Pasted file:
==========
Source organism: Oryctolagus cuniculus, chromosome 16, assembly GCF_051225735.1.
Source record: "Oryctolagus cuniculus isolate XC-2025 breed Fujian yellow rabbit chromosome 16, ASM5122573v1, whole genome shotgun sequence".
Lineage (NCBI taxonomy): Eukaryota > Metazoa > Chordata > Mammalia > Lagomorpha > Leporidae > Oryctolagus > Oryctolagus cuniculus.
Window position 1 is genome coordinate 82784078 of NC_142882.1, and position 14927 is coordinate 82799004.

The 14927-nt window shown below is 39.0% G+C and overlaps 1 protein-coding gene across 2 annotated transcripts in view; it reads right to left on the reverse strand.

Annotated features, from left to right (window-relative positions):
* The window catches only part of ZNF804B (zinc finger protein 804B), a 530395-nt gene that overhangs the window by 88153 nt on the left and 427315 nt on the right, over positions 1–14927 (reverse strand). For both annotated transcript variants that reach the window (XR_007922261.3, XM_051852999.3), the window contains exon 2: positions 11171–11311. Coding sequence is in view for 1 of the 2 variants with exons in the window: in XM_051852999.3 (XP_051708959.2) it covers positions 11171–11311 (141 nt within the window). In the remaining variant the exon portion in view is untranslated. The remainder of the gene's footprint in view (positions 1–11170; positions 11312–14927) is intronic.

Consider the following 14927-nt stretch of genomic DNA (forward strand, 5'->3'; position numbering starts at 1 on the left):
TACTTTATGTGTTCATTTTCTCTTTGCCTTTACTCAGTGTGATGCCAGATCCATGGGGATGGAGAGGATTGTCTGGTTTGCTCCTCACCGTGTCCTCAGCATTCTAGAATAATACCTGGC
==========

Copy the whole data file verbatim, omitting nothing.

Source organism: Oryctolagus cuniculus, chromosome 16, assembly GCF_051225735.1.
Source record: "Oryctolagus cuniculus isolate XC-2025 breed Fujian yellow rabbit chromosome 16, ASM5122573v1, whole genome shotgun sequence".
Lineage (NCBI taxonomy): Eukaryota > Metazoa > Chordata > Mammalia > Lagomorpha > Leporidae > Oryctolagus > Oryctolagus cuniculus.
Window position 1 is genome coordinate 82784078 of NC_142882.1, and position 14927 is coordinate 82799004.

The 14927-nt window shown below is 39.0% G+C and overlaps 1 protein-coding gene across 2 annotated transcripts in view; it reads right to left on the reverse strand.

Annotated features, from left to right (window-relative positions):
* The window catches only part of ZNF804B (zinc finger protein 804B), a 530395-nt gene that overhangs the window by 88153 nt on the left and 427315 nt on the right, over positions 1–14927 (reverse strand). For both annotated transcript variants that reach the window (XR_007922261.3, XM_051852999.3), the window contains exon 2: positions 11171–11311. Coding sequence is in view for 1 of the 2 variants with exons in the window: in XM_051852999.3 (XP_051708959.2) it covers positions 11171–11311 (141 nt within the window). In the remaining variant the exon portion in view is untranslated. The remainder of the gene's footprint in view (positions 1–11170; positions 11312–14927) is intronic.

Consider the following 14927-nt stretch of genomic DNA (forward strand, 5'->3'; position numbering starts at 1 on the left):
TACTTTATGTGTTCATTTTCTCTTTGCCTTTACTCAGTGTGATGCCAGATCCATGGGGATGGAGAGGATTGTCTGGTTTGCTCCTCACCGTGTCCTCAGCATTCTAGAATAATACCTGGC